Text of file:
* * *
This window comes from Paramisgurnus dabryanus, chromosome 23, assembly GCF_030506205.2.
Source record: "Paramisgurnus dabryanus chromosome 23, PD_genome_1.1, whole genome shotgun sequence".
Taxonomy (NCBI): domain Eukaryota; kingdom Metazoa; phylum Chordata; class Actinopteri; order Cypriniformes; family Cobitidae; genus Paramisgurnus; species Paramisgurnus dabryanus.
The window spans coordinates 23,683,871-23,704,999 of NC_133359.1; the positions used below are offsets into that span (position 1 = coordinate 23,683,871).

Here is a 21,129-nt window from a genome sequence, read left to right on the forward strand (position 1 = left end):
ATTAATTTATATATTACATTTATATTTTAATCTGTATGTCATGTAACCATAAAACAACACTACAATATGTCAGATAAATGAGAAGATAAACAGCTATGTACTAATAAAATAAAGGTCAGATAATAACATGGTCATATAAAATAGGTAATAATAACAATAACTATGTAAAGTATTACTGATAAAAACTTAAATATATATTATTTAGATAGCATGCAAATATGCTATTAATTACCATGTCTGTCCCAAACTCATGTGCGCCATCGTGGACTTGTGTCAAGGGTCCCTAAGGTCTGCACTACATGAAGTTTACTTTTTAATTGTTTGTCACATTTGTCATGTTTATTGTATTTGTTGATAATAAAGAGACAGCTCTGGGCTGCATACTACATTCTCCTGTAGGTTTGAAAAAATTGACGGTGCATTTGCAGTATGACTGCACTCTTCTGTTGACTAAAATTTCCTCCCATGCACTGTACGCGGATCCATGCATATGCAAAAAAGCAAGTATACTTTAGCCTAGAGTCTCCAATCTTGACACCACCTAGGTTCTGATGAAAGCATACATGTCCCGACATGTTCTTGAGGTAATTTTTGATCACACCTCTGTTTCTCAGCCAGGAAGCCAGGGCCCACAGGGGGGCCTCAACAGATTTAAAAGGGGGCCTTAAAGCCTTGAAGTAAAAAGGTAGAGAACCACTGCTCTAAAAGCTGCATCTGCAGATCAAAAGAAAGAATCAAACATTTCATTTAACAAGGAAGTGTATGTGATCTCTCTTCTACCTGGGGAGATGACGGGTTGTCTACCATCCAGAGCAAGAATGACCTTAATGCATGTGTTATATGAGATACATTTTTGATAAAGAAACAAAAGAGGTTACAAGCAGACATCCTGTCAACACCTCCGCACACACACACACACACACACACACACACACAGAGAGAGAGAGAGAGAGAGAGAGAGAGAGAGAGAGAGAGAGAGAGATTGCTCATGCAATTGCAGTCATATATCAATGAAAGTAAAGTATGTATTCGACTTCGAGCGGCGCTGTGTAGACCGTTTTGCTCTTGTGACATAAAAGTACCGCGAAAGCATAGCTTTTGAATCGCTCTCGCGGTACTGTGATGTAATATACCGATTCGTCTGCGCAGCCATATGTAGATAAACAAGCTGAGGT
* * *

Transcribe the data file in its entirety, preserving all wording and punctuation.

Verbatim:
This window comes from Paramisgurnus dabryanus, chromosome 23, assembly GCF_030506205.2.
Source record: "Paramisgurnus dabryanus chromosome 23, PD_genome_1.1, whole genome shotgun sequence".
Taxonomy (NCBI): domain Eukaryota; kingdom Metazoa; phylum Chordata; class Actinopteri; order Cypriniformes; family Cobitidae; genus Paramisgurnus; species Paramisgurnus dabryanus.
The window spans coordinates 23,683,871-23,704,999 of NC_133359.1; the positions used below are offsets into that span (position 1 = coordinate 23,683,871).

Here is a 21,129-nt window from a genome sequence, read left to right on the forward strand (position 1 = left end):
ATTAATTTATATATTACATTTATATTTTAATCTGTATGTCATGTAACCATAAAACAACACTACAATATGTCAGATAAATGAGAAGATAAACAGCTATGTACTAATAAAATAAAGGTCAGATAATAACATGGTCATATAAAATAGGTAATAATAACAATAACTATGTAAAGTATTACTGATAAAAACTTAAATATATATTATTTAGATAGCATGCAAATATGCTATTAATTACCATGTCTGTCCCAAACTCATGTGCGCCATCGTGGACTTGTGTCAAGGGTCCCTAAGGTCTGCACTACATGAAGTTTACTTTTTAATTGTTTGTCACATTTGTCATGTTTATTGTATTTGTTGATAATAAAGAGACAGCTCTGGGCTGCATACTACATTCTCCTGTAGGTTTGAAAAAATTGACGGTGCATTTGCAGTATGACTGCACTCTTCTGTTGACTAAAATTTCCTCCCATGCACTGTACGCGGATCCATGCATATGCAAAAAAGCAAGTATACTTTAGCCTAGAGTCTCCAATCTTGACACCACCTAGGTTCTGATGAAAGCATACATGTCCCGACATGTTCTTGAGGTAATTTTTGATCACACCTCTGTTTCTCAGCCAGGAAGCCAGGGCCCACAGGGGGGCCTCAACAGATTTAAAAGGGGGCCTTAAAGCCTTGAAGTAAAAAGGTAGAGAACCACTGCTCTAAAAGCTGCATCTGCAGATCAAAAGAAAGAATCAAACATTTCATTTAACAAGGAAGTGTATGTGATCTCTCTTCTACCTGGGGAGATGACGGGTTGTCTACCATCCAGAGCAAGAATGACCTTAATGCATGTGTTATATGAGATACATTTTTGATAAAGAAACAAAAGAGGTTACAAGCAGACATCCTGTCAACACCTCCGCACACACACACACACACACACACACACACACAGAGAGAGAGAGAGAGAGAGAGAGAGAGAGAGAGAGAGAGAGAGAGATTGCTCATGCAATTGCAGTCATATATCAATGAAAGTAAAGTATGTATTCGACTTCGAGCGGCGCTGTGTAGACCGTTTTGCTCTTGTGACATAAAAGTACCGCGAAAGCATAGCTTTTGAATCGCTCTCGCGGTACTGTGATGTAATATACCGATTCGTCTGCGCAGCCATATGTAGATAAACAAGCTGAGGT